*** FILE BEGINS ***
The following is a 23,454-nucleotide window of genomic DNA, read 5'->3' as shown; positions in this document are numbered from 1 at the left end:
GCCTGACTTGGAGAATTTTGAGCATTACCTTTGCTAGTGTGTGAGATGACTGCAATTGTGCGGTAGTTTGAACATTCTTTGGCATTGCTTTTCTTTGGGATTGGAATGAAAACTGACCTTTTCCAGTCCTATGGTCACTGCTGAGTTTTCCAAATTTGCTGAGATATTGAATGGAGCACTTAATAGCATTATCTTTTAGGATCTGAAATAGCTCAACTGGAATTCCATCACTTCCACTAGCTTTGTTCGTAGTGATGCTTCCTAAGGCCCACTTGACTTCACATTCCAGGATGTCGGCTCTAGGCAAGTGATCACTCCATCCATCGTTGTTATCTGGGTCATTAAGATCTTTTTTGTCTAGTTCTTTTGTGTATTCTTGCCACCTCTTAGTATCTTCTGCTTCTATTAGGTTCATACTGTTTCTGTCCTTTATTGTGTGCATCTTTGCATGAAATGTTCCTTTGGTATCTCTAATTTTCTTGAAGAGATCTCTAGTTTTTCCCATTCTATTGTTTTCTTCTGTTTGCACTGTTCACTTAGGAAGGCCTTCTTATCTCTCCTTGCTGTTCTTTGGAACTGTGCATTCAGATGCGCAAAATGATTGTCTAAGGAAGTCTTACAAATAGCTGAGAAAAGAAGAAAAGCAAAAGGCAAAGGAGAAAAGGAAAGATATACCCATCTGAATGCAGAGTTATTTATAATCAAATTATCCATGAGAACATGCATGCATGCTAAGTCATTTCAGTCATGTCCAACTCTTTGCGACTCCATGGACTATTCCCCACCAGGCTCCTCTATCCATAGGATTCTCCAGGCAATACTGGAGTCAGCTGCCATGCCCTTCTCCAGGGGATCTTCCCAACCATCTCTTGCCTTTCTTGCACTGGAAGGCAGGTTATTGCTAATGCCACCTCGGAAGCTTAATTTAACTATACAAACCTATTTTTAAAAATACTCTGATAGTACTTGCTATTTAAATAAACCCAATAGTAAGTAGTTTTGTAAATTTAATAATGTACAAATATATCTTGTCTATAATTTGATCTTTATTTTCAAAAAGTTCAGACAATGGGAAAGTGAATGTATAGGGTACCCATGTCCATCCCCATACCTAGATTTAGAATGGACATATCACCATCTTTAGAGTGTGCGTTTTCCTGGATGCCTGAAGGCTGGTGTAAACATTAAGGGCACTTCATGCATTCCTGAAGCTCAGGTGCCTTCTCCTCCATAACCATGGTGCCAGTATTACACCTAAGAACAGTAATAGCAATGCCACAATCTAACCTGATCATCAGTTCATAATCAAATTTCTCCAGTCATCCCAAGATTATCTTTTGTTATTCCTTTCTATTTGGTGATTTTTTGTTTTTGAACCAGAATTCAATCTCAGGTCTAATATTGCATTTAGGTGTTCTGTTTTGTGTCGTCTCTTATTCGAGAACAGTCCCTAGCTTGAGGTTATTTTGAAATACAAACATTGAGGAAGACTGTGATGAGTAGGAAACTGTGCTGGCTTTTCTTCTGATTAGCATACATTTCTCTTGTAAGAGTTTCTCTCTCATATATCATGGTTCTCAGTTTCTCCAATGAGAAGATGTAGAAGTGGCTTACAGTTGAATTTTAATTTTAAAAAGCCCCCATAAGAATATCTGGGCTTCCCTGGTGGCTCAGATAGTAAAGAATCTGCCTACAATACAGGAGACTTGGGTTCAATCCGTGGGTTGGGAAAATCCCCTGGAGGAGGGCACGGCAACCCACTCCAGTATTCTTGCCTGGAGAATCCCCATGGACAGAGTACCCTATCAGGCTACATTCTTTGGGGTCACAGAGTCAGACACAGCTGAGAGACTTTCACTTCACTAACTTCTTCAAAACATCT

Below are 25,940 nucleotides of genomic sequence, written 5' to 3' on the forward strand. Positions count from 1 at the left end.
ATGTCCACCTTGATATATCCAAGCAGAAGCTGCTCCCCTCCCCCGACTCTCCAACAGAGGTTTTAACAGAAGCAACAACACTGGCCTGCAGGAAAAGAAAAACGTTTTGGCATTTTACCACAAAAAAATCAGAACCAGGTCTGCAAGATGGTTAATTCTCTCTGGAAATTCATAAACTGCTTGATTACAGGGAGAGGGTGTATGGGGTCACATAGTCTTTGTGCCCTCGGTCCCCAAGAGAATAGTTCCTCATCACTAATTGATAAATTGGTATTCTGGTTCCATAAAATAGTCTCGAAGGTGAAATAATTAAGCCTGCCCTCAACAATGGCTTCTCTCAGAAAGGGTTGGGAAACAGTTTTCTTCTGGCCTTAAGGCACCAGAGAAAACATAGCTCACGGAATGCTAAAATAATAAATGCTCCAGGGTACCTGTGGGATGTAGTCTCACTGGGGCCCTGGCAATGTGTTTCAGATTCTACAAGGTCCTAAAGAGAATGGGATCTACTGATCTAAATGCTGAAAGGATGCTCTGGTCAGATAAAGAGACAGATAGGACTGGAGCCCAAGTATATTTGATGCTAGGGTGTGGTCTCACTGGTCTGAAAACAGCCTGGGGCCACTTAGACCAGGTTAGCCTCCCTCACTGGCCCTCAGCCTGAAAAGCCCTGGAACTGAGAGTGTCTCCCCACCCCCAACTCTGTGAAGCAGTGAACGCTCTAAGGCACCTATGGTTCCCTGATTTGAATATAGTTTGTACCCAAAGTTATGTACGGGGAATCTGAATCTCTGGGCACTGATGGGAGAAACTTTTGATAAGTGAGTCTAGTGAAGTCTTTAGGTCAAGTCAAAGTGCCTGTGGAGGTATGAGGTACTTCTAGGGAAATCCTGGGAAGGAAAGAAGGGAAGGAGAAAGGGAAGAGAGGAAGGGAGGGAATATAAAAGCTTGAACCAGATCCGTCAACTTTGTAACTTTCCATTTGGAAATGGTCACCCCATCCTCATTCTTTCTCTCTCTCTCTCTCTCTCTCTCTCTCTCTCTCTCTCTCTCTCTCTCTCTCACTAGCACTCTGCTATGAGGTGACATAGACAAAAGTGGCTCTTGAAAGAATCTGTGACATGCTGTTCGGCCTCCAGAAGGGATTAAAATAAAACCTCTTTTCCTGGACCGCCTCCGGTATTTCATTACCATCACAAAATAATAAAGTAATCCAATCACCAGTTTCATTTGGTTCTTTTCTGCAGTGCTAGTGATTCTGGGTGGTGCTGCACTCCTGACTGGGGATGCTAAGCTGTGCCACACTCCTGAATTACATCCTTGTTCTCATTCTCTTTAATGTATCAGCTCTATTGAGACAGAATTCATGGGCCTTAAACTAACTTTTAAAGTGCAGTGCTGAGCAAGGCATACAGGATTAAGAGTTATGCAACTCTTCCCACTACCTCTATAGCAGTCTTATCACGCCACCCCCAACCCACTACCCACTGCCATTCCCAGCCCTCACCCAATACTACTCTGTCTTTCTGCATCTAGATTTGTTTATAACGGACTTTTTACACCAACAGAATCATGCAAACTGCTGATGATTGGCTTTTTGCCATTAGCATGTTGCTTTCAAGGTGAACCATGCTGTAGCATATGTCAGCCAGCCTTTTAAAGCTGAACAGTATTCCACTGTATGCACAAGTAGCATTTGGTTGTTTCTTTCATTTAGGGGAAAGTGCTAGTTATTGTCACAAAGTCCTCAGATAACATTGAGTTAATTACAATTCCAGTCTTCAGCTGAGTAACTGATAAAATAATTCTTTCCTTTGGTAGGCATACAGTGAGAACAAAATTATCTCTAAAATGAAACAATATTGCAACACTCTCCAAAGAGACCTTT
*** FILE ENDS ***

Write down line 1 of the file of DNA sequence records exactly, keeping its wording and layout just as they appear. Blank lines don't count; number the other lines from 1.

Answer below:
The following is a 23,454-nucleotide window of genomic DNA, read 5'->3' as shown; positions in this document are numbered from 1 at the left end: